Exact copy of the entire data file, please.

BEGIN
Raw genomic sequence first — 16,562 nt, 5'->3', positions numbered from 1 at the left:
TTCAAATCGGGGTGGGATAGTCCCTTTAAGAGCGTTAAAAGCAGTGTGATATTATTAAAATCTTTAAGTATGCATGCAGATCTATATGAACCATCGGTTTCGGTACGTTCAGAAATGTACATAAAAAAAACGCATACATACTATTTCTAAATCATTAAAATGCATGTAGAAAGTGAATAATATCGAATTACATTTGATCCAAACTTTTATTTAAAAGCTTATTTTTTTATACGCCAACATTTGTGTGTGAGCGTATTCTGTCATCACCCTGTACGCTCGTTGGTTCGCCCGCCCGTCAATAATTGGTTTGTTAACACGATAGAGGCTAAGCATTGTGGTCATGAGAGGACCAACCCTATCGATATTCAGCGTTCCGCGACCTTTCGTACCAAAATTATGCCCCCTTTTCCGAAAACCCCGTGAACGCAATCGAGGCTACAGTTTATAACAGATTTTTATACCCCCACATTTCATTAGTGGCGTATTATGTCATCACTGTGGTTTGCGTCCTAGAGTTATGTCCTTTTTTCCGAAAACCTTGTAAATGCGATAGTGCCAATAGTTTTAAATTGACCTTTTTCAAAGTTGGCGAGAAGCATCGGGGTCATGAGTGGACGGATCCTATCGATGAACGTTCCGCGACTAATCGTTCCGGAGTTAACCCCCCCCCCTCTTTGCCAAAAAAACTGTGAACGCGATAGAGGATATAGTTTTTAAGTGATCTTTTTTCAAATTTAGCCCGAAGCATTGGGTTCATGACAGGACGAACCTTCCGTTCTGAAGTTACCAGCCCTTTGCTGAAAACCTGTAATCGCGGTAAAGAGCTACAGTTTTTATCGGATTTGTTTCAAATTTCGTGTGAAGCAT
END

Raw genomic sequence first — 16,562 nt, 5'->3', positions numbered from 1 at the left:
TTCAAATCGGGGTGGGATAGTCCCTTTAAGAGCGTTAAAAGCAGTGTGATATTATTAAAATCTTTAAGTATGCATGCAGATCTATATGAACCATCGGTTTCGGTACGTTCAGAAATGTACATAAAAAAAACGCATACATACTATTTCTAAATCATTAAAATGCATGTAGAAAGTGAATAATATCGAATTACATTTGATCCAAACTTTTATTTAAAAGCTTATTTTTTTATACGCCAACATTTGTGTGTGAGCGTATTCTGTCATCACCCTGTACGCTCGTTGGTTCGCCCGCCCGTCAATAATTGGTTTGTTAACACGATAGAGGCTAAGCATTGTGGTCATGAGAGGACCAACCCTATCGATATTCAGCGTTCCGCGACCTTTCGTACCAAAATTATGCCCCCTTTTCCGAAAACCCCGTGAACGCAATCGAGGCTACAGTTTATAACAGATTTTTATACCCCCACATTTCATTAGTGGCGTATTATGTCATCACTGTGGTTTGCGTCCTAGAGTTATGTCCTTTTTTCCGAAAACCTTGTAAATGCGATAGTGCCAATAGTTTTAAATTGACCTTTTTCAAAGTTGGCGAGAAGCATCGGGGTCATGAGTGGACGGATCCTATCGATGAACGTTCCGCGACTAATCGTTCCGGAGTTAACCCCCCCCCCTCTTTGCCAAAAAAACTGTGAACGCGATAGAGGATATAGTTTTTAAGTGATCTTTTTTCAAATTTAGCCCGAAGCATTGGGTTCATGACAGGACGAACCTTCCGTTCTGAAGTTACCAGCCCTTTGCTGAAAACCTGTAATCGCGGTAAAGAGCTACAGTTTTTATCGGATTTGTTTCAAATTTCGTGTGAAGCAT